American Incomes Before and after the Revolution

72 Pages Posted: 11 Jul 2011 Last revised: 24 Jul 2011

See all articles by Peter H. Lindert

Peter H. Lindert

University of California, Davis - Department of Economics; National Bureau of Economic Research (NBER)

Jeffrey G. Williamson

Harvard University - Department of Economics, Laird Bell Professor of Economics, Emeritus; Honorary Fellow, University of Wisconsin - Department of Economics; National Bureau of Economic Research (NBER); Centre for Economic Policy Research (CEPR); IZA Institute of Labor Economics

Date Written: July 2011

Abstract

Building social tables in the tradition of Gregory King, we develop new estimates suggesting that between 1774 and 1800 American incomes fell in real per capita terms. The colonial South was richer than the North at the start, but was already beginning to lose its income lead by 1800. We also find that free American colonists had much more equal incomes than did households in England and Wales. The colonists also had greater purchasing power than their English counterparts over all of the income ranks except in the top few percent.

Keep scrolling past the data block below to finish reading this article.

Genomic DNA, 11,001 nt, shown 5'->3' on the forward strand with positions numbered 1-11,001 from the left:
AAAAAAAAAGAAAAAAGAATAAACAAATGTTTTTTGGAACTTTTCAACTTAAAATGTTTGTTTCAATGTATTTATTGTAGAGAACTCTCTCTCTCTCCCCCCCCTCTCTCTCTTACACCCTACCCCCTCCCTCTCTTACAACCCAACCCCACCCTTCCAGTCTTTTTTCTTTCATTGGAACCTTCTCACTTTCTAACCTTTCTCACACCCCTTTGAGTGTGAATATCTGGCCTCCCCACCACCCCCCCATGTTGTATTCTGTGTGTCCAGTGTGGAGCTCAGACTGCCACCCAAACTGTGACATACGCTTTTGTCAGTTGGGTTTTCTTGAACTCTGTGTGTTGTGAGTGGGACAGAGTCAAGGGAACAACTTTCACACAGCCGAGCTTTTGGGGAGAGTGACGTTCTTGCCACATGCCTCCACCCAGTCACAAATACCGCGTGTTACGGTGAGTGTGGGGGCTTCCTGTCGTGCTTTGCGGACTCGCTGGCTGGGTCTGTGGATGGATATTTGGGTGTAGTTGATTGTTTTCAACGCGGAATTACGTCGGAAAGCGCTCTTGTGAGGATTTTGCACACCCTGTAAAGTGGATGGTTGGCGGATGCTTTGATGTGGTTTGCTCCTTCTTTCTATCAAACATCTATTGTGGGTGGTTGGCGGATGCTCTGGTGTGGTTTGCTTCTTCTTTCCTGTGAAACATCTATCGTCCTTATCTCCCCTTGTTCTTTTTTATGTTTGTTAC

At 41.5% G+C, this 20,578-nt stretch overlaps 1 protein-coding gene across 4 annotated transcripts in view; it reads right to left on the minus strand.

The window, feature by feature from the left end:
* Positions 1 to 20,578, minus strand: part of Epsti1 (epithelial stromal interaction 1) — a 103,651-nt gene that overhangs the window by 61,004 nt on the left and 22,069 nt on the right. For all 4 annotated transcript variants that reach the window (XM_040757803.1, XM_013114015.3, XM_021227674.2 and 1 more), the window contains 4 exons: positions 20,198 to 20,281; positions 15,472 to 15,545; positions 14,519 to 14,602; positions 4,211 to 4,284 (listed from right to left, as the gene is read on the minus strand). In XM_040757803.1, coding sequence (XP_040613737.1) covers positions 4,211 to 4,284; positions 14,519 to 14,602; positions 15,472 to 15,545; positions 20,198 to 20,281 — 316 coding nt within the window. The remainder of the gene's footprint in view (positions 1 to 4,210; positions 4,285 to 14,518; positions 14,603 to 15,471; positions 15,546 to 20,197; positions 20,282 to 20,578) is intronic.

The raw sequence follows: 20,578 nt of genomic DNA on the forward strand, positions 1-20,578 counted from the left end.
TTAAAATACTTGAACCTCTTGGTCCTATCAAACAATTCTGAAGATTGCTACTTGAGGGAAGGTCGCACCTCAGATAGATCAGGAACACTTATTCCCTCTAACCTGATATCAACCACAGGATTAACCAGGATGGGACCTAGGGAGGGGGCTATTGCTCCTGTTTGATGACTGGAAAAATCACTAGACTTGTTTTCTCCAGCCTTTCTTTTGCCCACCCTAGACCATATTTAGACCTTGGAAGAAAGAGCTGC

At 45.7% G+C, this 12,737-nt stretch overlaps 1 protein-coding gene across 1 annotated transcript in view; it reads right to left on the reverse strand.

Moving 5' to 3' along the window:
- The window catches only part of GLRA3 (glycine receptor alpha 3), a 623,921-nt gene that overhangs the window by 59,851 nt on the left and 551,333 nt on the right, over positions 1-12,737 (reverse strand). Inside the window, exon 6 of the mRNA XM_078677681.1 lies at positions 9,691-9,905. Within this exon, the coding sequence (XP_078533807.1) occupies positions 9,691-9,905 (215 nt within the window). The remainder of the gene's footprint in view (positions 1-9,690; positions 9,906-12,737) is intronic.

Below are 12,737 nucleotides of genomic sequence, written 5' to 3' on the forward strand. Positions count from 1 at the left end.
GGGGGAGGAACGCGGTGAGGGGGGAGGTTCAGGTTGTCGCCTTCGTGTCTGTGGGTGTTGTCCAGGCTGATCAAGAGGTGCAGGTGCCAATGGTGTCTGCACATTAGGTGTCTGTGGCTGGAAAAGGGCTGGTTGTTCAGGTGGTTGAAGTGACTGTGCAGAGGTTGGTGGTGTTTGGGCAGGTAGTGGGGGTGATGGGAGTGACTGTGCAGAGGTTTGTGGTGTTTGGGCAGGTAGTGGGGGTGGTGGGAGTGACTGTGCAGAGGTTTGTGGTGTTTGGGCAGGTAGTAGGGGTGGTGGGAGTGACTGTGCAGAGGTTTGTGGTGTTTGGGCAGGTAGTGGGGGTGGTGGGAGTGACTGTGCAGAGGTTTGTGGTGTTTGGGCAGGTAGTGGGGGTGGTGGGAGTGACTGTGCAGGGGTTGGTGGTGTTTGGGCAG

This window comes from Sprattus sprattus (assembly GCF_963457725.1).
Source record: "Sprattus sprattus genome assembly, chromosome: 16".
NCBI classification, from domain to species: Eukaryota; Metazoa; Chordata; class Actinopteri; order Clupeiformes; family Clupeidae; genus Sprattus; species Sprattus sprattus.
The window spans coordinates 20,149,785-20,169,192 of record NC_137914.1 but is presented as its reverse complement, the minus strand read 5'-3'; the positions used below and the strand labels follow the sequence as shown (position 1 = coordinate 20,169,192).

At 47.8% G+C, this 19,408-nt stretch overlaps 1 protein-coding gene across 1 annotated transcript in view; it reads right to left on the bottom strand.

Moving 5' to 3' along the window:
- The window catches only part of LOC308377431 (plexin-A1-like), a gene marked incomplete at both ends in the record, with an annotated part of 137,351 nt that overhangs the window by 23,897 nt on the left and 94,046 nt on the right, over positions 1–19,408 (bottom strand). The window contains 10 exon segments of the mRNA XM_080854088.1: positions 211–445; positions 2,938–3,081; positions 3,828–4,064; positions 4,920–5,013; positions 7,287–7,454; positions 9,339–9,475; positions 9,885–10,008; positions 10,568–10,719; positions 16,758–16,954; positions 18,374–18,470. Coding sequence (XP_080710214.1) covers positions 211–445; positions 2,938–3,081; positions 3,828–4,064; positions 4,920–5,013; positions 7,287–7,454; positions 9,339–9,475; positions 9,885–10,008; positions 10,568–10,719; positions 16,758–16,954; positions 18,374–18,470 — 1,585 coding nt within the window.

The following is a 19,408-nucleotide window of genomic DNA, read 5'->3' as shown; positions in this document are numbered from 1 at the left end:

Suggested Citation

Lindert, Peter H. and Williamson, Jeffrey G., American Incomes Before and after the Revolution (July 2011). NBER Working Paper No. w17211, Available at SSRN: https://ssrn.com/abstract=1882178

Peter H. Lindert (Contact Author)

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Jeffrey G. Williamson

Harvard University - Department of Economics, Laird Bell Professor of Economics, Emeritus ( email )

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